This page is an attempt to clarify the many confusing details about parks, outdoors, hiking and everything related that is in-between. We will be adding to this page whenever we come across a topic that we feel deserves clarification.
Park and Trail Terminology
In theory, you can hike or walk anywhere. So probably the biggest, most encompassing and unambiguous terms are globe and country. After that, things get a little bit fuzzy so you should understand the differences between every possible place where you can hike, and how it is termed.
There are three kinds of very general areas where anything can happen. You can walk, hike, or simply see a bird from your window while hanging out at home. For that reason we want to take extra care to break down all the details:
- General space - can contain a cities, parks, general places. It is important to make that distinction because limiting hikes to cities or parks doesn't always make sense
- City can contain
- General places where people can spot wildlife or various nature (yes, this is still possible in cities)
- Parks (can be inside cities or not) - can, but do not necessarily contain
- A main address
- A system of trails - one or more trails that may or may not loop or connect to each other
- Trailhead(s) - beginning points of trails where bathrooms and parking lots may or may not be located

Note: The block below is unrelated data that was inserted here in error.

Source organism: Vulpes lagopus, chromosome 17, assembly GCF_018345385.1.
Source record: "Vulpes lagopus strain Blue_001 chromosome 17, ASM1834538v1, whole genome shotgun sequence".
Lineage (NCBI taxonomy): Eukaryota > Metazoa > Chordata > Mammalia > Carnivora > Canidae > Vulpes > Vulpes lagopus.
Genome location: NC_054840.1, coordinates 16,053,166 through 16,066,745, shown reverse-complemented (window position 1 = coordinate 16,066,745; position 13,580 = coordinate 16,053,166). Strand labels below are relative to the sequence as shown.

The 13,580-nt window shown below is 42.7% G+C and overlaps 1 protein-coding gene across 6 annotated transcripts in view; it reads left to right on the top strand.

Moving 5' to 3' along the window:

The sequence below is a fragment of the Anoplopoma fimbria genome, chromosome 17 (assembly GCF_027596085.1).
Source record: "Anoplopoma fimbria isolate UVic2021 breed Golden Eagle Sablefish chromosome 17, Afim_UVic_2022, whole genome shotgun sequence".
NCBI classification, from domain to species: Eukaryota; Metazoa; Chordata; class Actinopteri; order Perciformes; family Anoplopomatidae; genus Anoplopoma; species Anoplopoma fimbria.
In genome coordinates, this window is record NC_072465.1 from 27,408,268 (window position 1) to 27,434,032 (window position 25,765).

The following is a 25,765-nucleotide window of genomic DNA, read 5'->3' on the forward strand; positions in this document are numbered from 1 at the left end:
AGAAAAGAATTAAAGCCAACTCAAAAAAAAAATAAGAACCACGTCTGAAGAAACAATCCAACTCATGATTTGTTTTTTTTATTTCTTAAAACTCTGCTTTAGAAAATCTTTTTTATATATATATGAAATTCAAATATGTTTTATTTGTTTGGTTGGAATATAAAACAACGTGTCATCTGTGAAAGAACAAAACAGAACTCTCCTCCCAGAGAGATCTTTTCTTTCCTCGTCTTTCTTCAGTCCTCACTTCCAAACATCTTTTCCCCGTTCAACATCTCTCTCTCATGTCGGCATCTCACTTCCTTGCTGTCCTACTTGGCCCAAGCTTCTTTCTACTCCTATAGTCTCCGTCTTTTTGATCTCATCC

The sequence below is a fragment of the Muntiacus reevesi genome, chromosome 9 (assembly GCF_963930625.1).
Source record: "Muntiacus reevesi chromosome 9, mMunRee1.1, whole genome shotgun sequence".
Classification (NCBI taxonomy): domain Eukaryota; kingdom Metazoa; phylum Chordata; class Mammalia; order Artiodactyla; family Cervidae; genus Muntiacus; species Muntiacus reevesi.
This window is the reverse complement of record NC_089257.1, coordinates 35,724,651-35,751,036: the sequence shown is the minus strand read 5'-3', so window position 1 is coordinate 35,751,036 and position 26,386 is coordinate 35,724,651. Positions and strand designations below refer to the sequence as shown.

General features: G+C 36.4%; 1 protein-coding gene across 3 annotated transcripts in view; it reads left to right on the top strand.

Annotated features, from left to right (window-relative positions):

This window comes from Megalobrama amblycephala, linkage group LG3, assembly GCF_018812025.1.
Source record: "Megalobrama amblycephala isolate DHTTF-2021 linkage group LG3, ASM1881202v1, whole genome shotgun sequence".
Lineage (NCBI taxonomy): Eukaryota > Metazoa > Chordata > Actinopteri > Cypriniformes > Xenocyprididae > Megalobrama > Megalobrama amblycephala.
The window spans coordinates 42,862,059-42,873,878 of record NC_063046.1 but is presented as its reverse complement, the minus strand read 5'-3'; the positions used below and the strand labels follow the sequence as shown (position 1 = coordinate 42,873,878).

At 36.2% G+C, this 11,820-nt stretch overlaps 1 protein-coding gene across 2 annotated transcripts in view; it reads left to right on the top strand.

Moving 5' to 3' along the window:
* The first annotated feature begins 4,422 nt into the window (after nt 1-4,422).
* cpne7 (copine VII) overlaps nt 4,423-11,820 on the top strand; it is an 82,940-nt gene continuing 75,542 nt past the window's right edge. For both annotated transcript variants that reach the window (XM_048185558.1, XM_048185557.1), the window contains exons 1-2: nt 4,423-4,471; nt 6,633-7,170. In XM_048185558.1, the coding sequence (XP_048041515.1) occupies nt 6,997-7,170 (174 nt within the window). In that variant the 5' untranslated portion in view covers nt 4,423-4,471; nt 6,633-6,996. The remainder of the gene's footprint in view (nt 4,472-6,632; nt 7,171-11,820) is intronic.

A trail typically has a start and an end. Sometimes the trail is a loop, so it only has some entrance point, and the end is the same point as the beginning of the trail. Many trails have forks where the person on the trail can continue walking or riding (sometimes horses or bikes) on the same trail or fork off onto a different trail.
Important things to keep in mind about trails are:
- Elevation change
- Whether it is shaded by trees and foliage (this varies throughout the year as many trees shed leaves)
- Whether this trail has a trailhead
The park history in the United States as well as in many places throughout the rest of the world is often quite rich and tumultuous. The history of the park usually have similar themes. At first the areas that are now parks were lush forests, fields or mountainous regions that had tremendous (or maybe not so tremendous) natural beauty. As populations of people grew in various regions of the world, people began cutting down the areas, and either using the land for building materials, or simply building settlements and cities in areas that were once rich with natural beauty.
In North America, the settlers also displaced many tribes of native people who once inhabited the land for many generations and thousands of years. An example of what happened to the Ohlone (Castoanan) Indians in Northern California is a very common example of what happened to many other tribes.At the turn of the century, many conservationists began raising alarms about the destruction of the natural lands, and cutting down of various forests. With the help of politicians, some success was achieved in saving relatively large patches of land that are now parks and preserves, in order to preserve natural habitats of local wildlife and plant life.